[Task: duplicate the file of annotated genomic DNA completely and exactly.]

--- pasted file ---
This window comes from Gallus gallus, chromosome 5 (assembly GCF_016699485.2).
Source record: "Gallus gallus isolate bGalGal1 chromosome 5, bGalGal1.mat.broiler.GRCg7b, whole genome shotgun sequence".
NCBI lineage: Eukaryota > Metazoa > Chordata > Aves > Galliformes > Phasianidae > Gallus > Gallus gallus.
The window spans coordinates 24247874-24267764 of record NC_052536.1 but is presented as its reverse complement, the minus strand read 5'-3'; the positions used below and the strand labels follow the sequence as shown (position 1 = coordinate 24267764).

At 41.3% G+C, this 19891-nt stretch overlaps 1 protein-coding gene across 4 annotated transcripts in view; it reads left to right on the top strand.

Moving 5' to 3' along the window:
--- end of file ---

This window comes from Gallus gallus, chromosome 5 (assembly GCF_016699485.2).
Source record: "Gallus gallus isolate bGalGal1 chromosome 5, bGalGal1.mat.broiler.GRCg7b, whole genome shotgun sequence".
NCBI lineage: Eukaryota > Metazoa > Chordata > Aves > Galliformes > Phasianidae > Gallus > Gallus gallus.
The window spans coordinates 24247874-24267764 of record NC_052536.1 but is presented as its reverse complement, the minus strand read 5'-3'; the positions used below and the strand labels follow the sequence as shown (position 1 = coordinate 24267764).

At 41.3% G+C, this 19891-nt stretch overlaps 1 protein-coding gene across 4 annotated transcripts in view; it reads left to right on the top strand.

Moving 5' to 3' along the window: